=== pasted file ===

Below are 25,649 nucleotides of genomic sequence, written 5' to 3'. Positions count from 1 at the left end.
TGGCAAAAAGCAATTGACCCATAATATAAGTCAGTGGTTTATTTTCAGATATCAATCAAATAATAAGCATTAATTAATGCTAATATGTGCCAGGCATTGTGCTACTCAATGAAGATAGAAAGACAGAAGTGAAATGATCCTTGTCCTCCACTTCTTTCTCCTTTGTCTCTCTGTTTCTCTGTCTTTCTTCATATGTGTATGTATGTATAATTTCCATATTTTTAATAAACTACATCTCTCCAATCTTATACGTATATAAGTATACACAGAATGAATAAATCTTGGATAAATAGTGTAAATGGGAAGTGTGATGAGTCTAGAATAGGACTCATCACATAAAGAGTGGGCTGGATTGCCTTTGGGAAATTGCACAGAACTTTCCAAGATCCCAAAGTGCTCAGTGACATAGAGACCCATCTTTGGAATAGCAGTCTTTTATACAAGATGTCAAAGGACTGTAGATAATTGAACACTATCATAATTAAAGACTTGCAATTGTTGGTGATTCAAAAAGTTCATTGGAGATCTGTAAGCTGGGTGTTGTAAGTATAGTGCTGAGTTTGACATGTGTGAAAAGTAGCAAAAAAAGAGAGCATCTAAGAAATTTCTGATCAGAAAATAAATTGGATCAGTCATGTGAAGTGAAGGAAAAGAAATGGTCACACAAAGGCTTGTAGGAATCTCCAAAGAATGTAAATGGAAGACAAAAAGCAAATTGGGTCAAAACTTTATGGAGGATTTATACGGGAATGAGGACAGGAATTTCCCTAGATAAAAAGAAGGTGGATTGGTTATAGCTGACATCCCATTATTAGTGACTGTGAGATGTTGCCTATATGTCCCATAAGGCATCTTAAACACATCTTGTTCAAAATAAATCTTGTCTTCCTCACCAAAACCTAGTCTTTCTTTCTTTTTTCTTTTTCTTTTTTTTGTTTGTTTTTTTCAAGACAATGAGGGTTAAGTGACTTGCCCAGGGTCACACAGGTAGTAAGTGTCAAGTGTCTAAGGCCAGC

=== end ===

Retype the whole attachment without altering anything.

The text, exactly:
Below are 25,649 nucleotides of genomic sequence, written 5' to 3'. Positions count from 1 at the left end.
TGGCAAAAAGCAATTGACCCATAATATAAGTCAGTGGTTTATTTTCAGATATCAATCAAATAATAAGCATTAATTAATGCTAATATGTGCCAGGCATTGTGCTACTCAATGAAGATAGAAAGACAGAAGTGAAATGATCCTTGTCCTCCACTTCTTTCTCCTTTGTCTCTCTGTTTCTCTGTCTTTCTTCATATGTGTATGTATGTATAATTTCCATATTTTTAATAAACTACATCTCTCCAATCTTATACGTATATAAGTATACACAGAATGAATAAATCTTGGATAAATAGTGTAAATGGGAAGTGTGATGAGTCTAGAATAGGACTCATCACATAAAGAGTGGGCTGGATTGCCTTTGGGAAATTGCACAGAACTTTCCAAGATCCCAAAGTGCTCAGTGACATAGAGACCCATCTTTGGAATAGCAGTCTTTTATACAAGATGTCAAAGGACTGTAGATAATTGAACACTATCATAATTAAAGACTTGCAATTGTTGGTGATTCAAAAAGTTCATTGGAGATCTGTAAGCTGGGTGTTGTAAGTATAGTGCTGAGTTTGACATGTGTGAAAAGTAGCAAAAAAAGAGAGCATCTAAGAAATTTCTGATCAGAAAATAAATTGGATCAGTCATGTGAAGTGAAGGAAAAGAAATGGTCACACAAAGGCTTGTAGGAATCTCCAAAGAATGTAAATGGAAGACAAAAAGCAAATTGGGTCAAAACTTTATGGAGGATTTATACGGGAATGAGGACAGGAATTTCCCTAGATAAAAAGAAGGTGGATTGGTTATAGCTGACATCCCATTATTAGTGACTGTGAGATGTTGCCTATATGTCCCATAAGGCATCTTAAACACATCTTGTTCAAAATAAATCTTGTCTTCCTCACCAAAACCTAGTCTTTCTTTCTTTTTTCTTTTTCTTTTTTTTGTTTGTTTTTTTCAAGACAATGAGGGTTAAGTGACTTGCCCAGGGTCACACAGGTAGTAAGTGTCAAGTGTCTAAGGCCAGC